Jesse Jackson Jr. talks in Chicago after divorce hearing

CHICAGO (WLS) -- Former congressman Jesse Jackson Jr. returned to Chicago to attend a hearing Monday in what has become a bitter divorce case between a once high-powered couple.

Jackson Jr. says he wants to make sure he protects his children as the divorce battle between he and his estranged wife Sandi Jackson continues.

"I'm very protective of my children, that what I know, that which I discovered, I do not want to make available to the public," he said.

It's the first time he's spoken publicly since his release from federal prison for misuse of campaign funds.

"I don't want to see some of it in the grocery stand line in a tabloid," he said.

Jackson defended his attempts to subpoena former Chicago police superintendent Garry Mccarthy and two other men about any contact they had with the former alderman, saying his 13-year-old son and the boy's older sister both know what's been going on.

"It's not my psychology that is at stake. it is the psychology of a 17-year-old daughter who has been aware of the issues for a number of years," Jackson Jr. said.

Attorneys for Sandi Jackson have sought to quash the subpoenas. The judge in the Cook County case halted the motion while courts decide where the couple will get divorced.

A candid Jackson also said he's earned the nearly $139,000 a year in disability payments he gets from the federal government because of his bipolar disorder and depression.

And while Jesse Jackson Jr. says he feels fantastic, he says he still has good and bad days as he tries to put what he calls a tragic episode in his personal life behind him.

"Because of who I am, I embrace the experience. I don't get to run from it or hide from it - because everybody knows who I am," he said.

Despite being nearly bankrupt after paying restitution following his conviction, he said he hopes to help others who were incarcerated at getting a second chance at life.

The next court hearing on the divorce case in Cook County is schedule for April 3.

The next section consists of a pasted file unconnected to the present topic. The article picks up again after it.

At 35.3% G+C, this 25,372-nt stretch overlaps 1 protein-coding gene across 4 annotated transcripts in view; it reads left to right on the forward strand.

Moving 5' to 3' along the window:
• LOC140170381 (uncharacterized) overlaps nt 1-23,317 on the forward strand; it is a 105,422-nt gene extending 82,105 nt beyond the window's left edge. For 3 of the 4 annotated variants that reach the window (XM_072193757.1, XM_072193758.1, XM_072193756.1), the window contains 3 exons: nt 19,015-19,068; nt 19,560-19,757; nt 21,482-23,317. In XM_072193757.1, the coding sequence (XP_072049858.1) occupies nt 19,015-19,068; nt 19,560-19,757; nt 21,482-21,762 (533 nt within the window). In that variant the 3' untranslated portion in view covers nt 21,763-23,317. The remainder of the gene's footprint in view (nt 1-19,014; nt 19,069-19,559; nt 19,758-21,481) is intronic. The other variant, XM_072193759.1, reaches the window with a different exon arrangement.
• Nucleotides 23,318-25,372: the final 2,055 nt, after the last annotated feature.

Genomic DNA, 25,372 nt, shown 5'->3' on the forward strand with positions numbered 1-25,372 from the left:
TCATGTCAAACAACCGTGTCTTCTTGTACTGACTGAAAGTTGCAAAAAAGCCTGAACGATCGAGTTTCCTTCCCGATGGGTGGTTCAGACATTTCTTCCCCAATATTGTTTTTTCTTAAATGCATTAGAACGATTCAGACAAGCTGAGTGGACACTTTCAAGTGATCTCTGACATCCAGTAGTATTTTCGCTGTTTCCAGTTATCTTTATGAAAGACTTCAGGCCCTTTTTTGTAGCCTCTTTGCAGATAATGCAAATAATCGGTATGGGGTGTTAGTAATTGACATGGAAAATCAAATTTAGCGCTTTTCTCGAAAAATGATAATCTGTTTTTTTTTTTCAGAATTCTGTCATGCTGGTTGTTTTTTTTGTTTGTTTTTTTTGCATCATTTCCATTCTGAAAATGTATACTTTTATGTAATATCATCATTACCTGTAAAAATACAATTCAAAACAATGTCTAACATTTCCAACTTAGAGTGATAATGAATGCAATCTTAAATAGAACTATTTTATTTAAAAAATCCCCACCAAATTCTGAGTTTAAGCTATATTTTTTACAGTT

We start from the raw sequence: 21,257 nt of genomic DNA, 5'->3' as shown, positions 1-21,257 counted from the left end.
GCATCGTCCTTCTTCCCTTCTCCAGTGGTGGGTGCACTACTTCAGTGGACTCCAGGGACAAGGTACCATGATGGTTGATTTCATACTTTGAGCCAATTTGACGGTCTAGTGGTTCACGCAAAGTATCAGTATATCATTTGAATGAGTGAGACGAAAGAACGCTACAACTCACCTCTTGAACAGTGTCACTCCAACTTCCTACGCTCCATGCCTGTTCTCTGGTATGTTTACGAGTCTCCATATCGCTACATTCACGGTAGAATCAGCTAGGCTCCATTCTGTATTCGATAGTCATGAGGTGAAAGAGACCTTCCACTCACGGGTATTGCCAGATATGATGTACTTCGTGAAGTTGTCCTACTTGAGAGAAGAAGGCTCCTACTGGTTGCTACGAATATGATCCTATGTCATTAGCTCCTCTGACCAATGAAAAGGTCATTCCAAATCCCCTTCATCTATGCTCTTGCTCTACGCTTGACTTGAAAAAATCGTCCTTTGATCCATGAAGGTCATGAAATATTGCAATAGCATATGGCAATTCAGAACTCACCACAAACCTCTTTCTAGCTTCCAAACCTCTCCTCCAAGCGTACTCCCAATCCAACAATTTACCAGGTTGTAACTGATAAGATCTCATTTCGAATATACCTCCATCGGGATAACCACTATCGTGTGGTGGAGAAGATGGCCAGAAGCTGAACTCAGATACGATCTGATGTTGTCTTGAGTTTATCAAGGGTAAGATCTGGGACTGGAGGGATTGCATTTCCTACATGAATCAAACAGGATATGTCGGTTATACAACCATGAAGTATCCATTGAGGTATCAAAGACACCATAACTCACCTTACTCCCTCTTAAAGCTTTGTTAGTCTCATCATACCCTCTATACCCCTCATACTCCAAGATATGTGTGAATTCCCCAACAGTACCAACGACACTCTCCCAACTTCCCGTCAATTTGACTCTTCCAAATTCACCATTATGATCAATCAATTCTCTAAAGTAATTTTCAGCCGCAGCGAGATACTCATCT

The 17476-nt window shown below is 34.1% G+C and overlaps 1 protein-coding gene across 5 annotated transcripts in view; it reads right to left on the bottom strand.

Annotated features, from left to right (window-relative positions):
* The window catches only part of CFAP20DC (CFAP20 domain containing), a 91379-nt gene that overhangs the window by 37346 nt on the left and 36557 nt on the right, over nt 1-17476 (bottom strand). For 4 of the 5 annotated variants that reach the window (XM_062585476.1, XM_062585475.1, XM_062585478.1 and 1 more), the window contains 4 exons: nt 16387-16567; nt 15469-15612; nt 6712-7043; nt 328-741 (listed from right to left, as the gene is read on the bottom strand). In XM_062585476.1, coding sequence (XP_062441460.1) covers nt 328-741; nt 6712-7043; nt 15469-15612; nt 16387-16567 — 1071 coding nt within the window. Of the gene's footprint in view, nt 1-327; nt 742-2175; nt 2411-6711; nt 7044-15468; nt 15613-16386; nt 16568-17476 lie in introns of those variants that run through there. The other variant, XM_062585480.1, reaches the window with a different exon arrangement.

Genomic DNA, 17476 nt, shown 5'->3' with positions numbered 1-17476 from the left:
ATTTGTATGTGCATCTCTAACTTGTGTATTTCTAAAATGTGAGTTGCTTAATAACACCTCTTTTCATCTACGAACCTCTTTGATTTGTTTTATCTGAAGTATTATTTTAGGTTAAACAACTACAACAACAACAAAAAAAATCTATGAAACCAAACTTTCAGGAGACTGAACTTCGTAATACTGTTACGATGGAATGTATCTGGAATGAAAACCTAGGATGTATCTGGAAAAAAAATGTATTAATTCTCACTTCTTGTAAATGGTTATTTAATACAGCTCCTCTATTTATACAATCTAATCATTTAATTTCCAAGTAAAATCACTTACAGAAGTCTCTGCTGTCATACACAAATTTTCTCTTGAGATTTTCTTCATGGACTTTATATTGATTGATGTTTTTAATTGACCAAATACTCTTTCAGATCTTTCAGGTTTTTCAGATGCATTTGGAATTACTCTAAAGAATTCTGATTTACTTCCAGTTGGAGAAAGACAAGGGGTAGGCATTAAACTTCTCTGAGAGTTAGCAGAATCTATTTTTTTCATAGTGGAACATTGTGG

Lawyers for the former congressman argue that a premarital agreement and other factors mean the divorce case has to be heard in Illinois.

Jackson Jr. filed for divorce while former alderman Sandi Jackson was still in federal prison last fall. Sandi Jackson was not in court Monday at the Daley Center.

Jackson Jr.'s lawyers said Sandi Jackson committed "numerous acts" in Illinois that "led to the irretrievable breakdown of the parties' marriage."

"It's my understanding on information and belief that the acts that we have alleged give rise to personal jurisdiction over Ms. Jackson occurred during his convalescence, investigation and/or incarceration," said Brendan Hammer, Jackson Jr.'s attorney.
Jackson Jr. filed for dissolution of marriage in Cook County in December, citing irreconcilable differences. Lawyers for Sandi Jackson are seeking to have Jackson Jr.'s divorce filing dismissed so that a judge in Washington D.C. -- where the 53-year-old mother filed for divorce in November -- can handle the matter.

"I don't know what Mr. Jackson believes and I'm not prepared to speak to that particular issue," Hammer said.

Hammer would not give any specifics or examples of what alleged acts he or his client were talking about. Neither would Sandi Jackson's attorney, who would only confirm a March 8 status hearing in Chicago and the start of discovery and depositions as both sides spar over if the case should stay in Illinois.

Attorneys for Jackson Jr. said he has subpoenaed emails, text messages and call records from his wife of 25 years.

Jesse Jr. and Sandi Jackson both pleaded guilty in August of 2013 to crimes stemming for a political corruption investigation. The former Chicago alderman wants full custody of their two children, ages 16 and 13, as well as spousal and child support. Jackson Jr. wants to have his kids live with him.

In criminal court, an attorney for Jackson Jr. is asking that he be allowed to end supervised release early after his conviction.

Jackson, son the civil rights leader Rev. Jesse Jackson, was given a 2 1/2-year prison sentence for spending $750,000 in campaign money on personal items. Attorney John Colette wrote in a court filing Friday that Jackson has now successfully completed approximately 18 months of supervised release, about half of what he was ordered to complete.

The filing in federal court in Washington says that Jackson has "maintained a positive and cooperative relationship with his probation officer and has abided by all terms and conditions of his supervised release."

Colette wrote that studies have shown that shortening the amount of time "compliant offenders" spend on supervised release doesn't hurt public safety.

The Associated Press contributed to this report.
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